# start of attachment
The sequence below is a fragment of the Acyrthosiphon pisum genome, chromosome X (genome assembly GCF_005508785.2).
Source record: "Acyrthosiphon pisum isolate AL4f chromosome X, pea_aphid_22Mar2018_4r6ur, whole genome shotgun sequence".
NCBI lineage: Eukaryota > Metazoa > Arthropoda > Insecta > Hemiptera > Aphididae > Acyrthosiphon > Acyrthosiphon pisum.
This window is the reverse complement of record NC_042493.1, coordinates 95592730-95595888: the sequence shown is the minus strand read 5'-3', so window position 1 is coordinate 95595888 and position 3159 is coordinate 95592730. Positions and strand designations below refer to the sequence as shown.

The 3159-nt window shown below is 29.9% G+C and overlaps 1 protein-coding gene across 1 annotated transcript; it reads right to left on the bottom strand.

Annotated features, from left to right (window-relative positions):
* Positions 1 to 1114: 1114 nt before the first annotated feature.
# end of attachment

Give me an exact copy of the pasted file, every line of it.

The sequence below is a fragment of the Acyrthosiphon pisum genome, chromosome X (genome assembly GCF_005508785.2).
Source record: "Acyrthosiphon pisum isolate AL4f chromosome X, pea_aphid_22Mar2018_4r6ur, whole genome shotgun sequence".
NCBI lineage: Eukaryota > Metazoa > Arthropoda > Insecta > Hemiptera > Aphididae > Acyrthosiphon > Acyrthosiphon pisum.
This window is the reverse complement of record NC_042493.1, coordinates 95592730-95595888: the sequence shown is the minus strand read 5'-3', so window position 1 is coordinate 95595888 and position 3159 is coordinate 95592730. Positions and strand designations below refer to the sequence as shown.

The 3159-nt window shown below is 29.9% G+C and overlaps 1 protein-coding gene across 1 annotated transcript; it reads right to left on the bottom strand.

Annotated features, from left to right (window-relative positions):
* Positions 1 to 1114: 1114 nt before the first annotated feature.